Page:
I am proud to be a member of the NBA and as president of the National Basketball Players Association I get to see the kind of impact players in the NBA can have on their communities and on young people. That is why are working together to support President Obama’s My Brother’s Keeper initiative and helping to recruit 25,000 new mentors over the next five years. We want mentors who are passionate and understand the opportunity they are being given to change and motivate young men. I continue to monitor myself as I know that young men are looking at what I am doing. I want to be my very best to make certain that my activities off the court and through my foundation, ensure that young men see the entire package.

MLB shines light on worthy causes at Fall Classic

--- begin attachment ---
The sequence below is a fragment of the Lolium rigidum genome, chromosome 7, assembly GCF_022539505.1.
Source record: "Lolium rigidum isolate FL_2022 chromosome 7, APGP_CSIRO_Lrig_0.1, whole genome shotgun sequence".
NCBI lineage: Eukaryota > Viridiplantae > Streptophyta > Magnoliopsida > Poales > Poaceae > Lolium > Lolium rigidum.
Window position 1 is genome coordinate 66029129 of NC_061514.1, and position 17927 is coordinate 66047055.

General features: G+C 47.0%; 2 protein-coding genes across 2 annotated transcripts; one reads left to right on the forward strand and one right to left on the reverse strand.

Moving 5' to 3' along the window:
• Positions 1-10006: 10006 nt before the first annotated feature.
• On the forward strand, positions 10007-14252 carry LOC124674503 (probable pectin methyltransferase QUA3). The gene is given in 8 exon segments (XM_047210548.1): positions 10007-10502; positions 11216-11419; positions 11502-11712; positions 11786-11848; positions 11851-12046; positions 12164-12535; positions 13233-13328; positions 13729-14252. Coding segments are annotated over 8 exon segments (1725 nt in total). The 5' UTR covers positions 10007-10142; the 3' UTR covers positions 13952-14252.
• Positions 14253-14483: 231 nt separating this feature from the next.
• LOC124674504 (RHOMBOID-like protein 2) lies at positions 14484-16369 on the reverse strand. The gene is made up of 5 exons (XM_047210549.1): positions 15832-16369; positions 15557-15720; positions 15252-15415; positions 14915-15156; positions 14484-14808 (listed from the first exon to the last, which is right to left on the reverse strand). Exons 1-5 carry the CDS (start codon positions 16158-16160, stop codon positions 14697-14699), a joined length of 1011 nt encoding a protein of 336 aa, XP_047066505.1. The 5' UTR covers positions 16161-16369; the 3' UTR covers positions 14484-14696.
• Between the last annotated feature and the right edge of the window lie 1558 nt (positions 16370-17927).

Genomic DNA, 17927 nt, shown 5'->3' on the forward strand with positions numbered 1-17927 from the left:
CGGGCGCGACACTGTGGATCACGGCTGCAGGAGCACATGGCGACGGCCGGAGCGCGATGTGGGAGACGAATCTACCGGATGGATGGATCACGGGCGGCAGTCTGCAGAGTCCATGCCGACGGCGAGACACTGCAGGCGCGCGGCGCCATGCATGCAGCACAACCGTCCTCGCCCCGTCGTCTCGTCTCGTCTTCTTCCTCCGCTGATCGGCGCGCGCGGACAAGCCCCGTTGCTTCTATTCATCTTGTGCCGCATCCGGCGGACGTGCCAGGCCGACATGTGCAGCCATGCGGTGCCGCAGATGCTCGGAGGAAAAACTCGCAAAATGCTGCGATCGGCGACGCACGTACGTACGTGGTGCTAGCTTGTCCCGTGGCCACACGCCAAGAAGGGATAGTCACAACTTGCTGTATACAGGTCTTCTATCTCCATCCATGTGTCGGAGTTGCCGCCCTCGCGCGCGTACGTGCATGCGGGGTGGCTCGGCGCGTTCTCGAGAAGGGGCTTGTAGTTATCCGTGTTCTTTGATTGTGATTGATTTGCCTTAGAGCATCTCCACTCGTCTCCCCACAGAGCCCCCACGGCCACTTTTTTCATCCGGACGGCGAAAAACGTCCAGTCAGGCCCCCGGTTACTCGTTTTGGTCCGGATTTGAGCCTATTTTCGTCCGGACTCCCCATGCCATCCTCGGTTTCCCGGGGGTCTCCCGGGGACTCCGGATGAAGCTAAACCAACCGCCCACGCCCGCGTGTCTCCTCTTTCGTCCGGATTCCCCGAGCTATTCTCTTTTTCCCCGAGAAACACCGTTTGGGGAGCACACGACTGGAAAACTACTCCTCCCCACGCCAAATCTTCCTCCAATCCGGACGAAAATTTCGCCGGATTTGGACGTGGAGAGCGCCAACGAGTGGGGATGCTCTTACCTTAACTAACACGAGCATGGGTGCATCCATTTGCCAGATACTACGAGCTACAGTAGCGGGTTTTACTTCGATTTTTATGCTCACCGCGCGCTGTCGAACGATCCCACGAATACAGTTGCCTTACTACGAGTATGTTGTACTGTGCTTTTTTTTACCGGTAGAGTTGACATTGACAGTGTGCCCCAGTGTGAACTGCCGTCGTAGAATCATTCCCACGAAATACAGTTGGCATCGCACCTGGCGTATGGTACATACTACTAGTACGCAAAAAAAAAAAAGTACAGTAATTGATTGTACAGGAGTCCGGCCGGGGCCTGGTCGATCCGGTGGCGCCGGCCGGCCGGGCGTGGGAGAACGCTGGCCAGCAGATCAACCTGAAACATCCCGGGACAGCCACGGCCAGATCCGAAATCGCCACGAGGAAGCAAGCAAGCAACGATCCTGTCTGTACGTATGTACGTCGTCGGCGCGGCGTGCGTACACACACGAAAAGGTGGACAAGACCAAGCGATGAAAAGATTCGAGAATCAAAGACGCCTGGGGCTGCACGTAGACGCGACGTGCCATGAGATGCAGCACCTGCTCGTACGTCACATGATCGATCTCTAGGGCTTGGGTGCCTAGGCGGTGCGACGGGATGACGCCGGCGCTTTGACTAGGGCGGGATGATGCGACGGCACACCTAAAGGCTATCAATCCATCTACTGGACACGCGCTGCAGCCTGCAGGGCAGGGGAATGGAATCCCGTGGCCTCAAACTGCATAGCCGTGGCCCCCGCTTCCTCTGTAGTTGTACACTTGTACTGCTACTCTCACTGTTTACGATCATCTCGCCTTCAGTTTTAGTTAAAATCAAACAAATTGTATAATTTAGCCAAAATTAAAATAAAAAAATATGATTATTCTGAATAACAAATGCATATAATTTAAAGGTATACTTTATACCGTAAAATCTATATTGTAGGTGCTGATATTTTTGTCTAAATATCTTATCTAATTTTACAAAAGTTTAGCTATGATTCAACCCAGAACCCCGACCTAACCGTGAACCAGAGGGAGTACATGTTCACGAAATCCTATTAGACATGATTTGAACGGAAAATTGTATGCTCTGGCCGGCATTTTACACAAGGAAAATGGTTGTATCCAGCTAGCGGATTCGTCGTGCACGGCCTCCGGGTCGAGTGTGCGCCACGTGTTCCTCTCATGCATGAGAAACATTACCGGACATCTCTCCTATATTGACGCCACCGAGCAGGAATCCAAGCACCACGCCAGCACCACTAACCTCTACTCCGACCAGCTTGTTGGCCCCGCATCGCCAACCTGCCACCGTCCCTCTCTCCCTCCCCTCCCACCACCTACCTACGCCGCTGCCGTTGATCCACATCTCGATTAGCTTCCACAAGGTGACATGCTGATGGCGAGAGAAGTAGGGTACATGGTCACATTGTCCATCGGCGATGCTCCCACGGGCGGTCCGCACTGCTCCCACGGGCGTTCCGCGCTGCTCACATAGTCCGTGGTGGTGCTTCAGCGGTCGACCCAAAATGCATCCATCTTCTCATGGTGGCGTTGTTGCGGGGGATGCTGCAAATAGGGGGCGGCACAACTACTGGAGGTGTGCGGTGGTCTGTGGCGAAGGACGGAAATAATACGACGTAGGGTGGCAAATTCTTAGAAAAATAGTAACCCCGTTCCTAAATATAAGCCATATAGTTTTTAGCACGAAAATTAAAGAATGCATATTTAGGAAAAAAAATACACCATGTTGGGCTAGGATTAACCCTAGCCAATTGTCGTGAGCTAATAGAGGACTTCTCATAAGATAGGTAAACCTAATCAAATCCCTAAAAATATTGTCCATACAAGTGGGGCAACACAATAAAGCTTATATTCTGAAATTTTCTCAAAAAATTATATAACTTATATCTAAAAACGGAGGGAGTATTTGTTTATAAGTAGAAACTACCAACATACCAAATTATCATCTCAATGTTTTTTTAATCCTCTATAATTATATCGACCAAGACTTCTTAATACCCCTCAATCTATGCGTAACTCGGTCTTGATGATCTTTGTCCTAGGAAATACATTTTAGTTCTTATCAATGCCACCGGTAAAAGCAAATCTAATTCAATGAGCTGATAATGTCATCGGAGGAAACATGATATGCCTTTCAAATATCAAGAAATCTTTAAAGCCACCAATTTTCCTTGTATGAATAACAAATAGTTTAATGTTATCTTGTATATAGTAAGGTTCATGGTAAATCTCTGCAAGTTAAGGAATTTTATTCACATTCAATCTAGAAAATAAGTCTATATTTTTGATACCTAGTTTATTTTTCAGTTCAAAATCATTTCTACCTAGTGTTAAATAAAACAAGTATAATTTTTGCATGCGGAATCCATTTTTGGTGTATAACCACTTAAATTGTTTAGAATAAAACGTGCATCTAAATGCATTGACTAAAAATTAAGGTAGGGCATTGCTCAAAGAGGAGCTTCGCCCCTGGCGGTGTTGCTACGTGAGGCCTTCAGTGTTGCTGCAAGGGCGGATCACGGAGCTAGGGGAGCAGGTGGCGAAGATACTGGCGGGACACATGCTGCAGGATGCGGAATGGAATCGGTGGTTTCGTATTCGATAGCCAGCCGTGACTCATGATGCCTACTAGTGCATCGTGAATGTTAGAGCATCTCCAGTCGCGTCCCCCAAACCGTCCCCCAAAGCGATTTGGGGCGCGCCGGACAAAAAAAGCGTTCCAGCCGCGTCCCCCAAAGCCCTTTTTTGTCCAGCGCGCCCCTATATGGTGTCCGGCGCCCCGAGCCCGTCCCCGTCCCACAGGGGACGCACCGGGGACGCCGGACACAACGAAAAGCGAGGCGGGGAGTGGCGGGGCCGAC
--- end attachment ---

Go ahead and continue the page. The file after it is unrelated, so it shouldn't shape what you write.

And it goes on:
The World Series is Major League Baseball’s bully pulpit, and the league intends to use it. So with a worldwide stage available, baseball will again shine a light on a series of causes…”Major League Baseball is proud to utilize the global platform of the World Series to highlight causes that are important to so many of our fans and our culture as a whole,” Selig said. “Baseball is a social institution with significant social responsibilities, and it is a privilege to draw attention to organizations that work tirelessly to address these challenges.”

Military members honored. Robert A. McDonald, Admiral James A. Winnefeld and Staff Sgt. Pedro Sotelo are honored with a ceremony prior to Game 1

How Sports Can Help Your Kids Outsmart Everyone Else